A Very Fine Line
A retooled defense is spearheading the U.S.'s strong run in World Cup qualifying
Welcome to the world of big-time soccer, where a scoreless draw can provide reason to celebrate. When the U.S. team left Kingston, Jamaica, last Saturday with a 0-0 tie, the Americans weren't bemoaning their lack of goals. Instead they were taking pride in their suffocating defense, which has vaulted them to the top of their regional qualifying group for the 2002 World Cup, with a 3-0-1 record. The U.S. was to play last-place Trinidad and Tobago on Wednesday in Foxboro, Mass. A victory would almost guarantee the team one of the region's three qualifying spots.
The U.S. has emphasized defense for a dozen years. At first this strategy seemed hopeless and even un-American—a concession that the U.S. couldn't win at the highest level and was merely trying to avoid embarrassment. (In a 1-0 loss to Brazil in the second round of the '94 World Cup, for instance, the Yanks hardly advanced the ball past midfield.) Now the plan looks brilliant The U.S. has built a back line strong enough to frustrate the opposition, dictate the tempo and allow one of the team's snipers to win the match. Despite having scored only five goals in its four games, the U.S. has dominated its six-team group; in fact, the Americans picked up a point in Jamaica even though two of their top scorers, Clint Mathis and Josh Wolff, were injured and unavailable.
"We're not blessed with great attacking players," says coach Bruce Arena, who was hired after the U.S. was outscored 5-1 in three losses in the 1998 World Cup. "We have to be solid in the back."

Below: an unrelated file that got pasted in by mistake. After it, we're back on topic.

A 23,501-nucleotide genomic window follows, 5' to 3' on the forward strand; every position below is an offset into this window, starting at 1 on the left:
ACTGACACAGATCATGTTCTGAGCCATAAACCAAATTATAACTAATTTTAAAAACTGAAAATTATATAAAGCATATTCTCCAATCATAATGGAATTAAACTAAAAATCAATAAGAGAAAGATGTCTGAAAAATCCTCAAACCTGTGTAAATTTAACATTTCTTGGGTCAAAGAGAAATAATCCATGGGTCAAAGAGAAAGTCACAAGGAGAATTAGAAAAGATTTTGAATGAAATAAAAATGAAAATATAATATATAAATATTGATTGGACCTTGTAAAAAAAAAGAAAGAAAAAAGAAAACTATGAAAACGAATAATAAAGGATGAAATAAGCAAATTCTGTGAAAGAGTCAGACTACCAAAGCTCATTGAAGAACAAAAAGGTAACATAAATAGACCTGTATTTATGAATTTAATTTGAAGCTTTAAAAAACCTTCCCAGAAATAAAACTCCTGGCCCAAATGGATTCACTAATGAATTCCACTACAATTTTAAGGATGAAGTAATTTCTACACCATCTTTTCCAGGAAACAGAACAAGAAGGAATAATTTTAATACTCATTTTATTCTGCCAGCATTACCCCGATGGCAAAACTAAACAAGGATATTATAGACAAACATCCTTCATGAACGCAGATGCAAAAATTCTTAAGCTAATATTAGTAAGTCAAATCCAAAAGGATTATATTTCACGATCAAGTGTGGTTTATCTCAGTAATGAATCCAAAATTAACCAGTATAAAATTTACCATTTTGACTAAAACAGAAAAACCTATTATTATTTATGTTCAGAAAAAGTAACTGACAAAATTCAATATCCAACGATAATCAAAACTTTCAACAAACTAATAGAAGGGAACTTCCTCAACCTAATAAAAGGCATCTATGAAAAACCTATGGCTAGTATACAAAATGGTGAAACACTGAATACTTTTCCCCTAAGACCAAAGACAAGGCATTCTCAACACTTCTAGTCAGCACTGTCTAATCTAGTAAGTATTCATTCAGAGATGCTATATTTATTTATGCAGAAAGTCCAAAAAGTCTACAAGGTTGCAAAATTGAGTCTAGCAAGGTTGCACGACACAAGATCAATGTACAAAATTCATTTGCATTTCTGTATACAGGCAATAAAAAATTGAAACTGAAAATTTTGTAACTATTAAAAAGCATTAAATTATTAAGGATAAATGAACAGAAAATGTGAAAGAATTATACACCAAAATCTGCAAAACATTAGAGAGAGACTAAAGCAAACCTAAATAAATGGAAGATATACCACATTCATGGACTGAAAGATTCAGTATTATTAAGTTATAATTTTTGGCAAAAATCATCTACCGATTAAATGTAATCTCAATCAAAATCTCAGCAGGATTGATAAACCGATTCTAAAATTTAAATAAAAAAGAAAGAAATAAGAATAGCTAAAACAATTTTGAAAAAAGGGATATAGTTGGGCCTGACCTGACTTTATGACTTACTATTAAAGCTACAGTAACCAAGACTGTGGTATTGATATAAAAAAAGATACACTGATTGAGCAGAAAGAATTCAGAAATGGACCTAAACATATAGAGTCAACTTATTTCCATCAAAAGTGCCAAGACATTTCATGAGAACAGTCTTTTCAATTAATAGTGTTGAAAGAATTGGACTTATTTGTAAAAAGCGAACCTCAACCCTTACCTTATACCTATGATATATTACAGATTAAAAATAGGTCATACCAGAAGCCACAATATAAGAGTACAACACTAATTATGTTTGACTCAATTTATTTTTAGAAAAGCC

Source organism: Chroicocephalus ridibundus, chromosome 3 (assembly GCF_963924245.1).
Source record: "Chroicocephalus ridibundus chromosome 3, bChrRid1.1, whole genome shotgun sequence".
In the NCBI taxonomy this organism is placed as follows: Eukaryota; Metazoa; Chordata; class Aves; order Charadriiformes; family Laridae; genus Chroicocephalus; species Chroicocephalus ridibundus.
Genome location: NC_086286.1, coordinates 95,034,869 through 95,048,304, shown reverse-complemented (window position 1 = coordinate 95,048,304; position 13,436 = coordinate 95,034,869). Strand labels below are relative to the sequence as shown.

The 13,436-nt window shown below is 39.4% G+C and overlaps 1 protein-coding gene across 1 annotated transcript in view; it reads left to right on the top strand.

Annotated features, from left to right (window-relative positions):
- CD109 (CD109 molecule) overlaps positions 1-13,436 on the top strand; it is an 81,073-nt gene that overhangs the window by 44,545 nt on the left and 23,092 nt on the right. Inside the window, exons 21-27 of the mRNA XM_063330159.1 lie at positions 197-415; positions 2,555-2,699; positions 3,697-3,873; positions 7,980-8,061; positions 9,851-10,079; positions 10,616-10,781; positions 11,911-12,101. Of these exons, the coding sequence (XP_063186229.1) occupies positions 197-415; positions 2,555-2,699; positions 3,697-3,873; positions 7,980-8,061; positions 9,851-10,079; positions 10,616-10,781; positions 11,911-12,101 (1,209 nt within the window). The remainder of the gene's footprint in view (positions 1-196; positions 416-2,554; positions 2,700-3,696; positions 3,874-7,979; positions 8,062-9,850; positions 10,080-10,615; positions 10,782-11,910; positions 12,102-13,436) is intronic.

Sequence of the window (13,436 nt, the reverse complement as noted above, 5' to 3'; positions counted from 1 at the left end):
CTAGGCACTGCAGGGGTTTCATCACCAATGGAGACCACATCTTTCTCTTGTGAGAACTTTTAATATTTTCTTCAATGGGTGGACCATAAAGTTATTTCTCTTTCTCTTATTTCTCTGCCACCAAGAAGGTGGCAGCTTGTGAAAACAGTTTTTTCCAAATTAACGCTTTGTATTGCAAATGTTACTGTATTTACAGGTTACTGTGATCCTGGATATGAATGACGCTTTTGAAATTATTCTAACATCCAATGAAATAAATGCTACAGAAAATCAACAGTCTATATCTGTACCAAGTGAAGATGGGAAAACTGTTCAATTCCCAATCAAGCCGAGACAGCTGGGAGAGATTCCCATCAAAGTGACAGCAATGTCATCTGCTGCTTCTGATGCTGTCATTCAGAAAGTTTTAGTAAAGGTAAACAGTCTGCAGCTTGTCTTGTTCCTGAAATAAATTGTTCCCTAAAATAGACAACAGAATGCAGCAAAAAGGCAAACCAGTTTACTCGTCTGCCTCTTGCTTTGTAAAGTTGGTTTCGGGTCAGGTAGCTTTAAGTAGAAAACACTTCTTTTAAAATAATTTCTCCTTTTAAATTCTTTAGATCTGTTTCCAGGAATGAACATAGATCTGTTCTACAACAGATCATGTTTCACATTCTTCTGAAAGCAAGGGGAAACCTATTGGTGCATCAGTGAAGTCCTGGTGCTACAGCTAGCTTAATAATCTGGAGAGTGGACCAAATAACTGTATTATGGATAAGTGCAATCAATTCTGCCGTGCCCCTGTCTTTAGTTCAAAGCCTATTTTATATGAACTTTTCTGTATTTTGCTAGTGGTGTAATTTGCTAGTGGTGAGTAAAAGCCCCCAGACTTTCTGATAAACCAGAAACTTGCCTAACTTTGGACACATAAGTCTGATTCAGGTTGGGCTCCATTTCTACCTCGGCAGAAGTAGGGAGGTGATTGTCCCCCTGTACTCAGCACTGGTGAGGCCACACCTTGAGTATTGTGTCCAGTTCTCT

The team's most glaring need when Arena arrived was at right back. After toying with the notion of playing only three defenders, Arena believes his back four has been made whole by the ascension of Steve Cherundolo, 22, who played in only his fifth national team match last Saturday. "The first time I put Steve in at right back," Arena says, "it was as if he'd been playing the position for 15 years."
The 5'6" Cherundolo may be undersized, but he has overcome greater obstacles. While training in Germany with the under-20 team in the summer of '99, he drew the attention of Hannover 96 and signed with the second-division club that winter. Five days before he left for Germany his father, Richard, died of cancer. "My family told me to go because they understood it was the kind of chance not everybody gets," says Cherundolo, who was raised in San Diego. "The first six months were hard. Every day I wanted to come home. But things happen for a reason, and it's your job to figure out what that reason is."
Cherundolo showed his versatility at Hannover, playing both flanks in defense and midfield. He was arguably the best player on the U.S. under-23 team that qualified for the 2000 Olympics, but he missed the trip to Sydney when he tore his left ACL during an April 2000 practice. As a result of his hard work during rehab, Cherundolo is faster now than he was before the injury.
Cherundolo is learning by studying the strengths of his fellow defenders. Carlos Llamosa is the team's most accomplished man marker, and Jeff Agoos, who joins Llamosa in central defense, is the unit's leader. Left back David R�gis is the best at going forward into the attack. Pushing them for playing time is Eddie Pope, a World Cup '98 starter who is near full strength after knee and foot injuries over the last two years.
Like a good NFL cornerback, Cherundolo can track the ball without letting his man sneak behind him to receive a pass. Arena believes Cherundolo will continue to improve his positioning while defending against crossing passes into the box, where he is vulnerable to taller attackers. "In five years he could be our most complete back," says assistant coach Dave Sarachan.
Cherundolo takes nothing for granted—not even his starting position for the final six qualifying matches. "I'm not quite there yet," he says. "I like to put pressure on myself."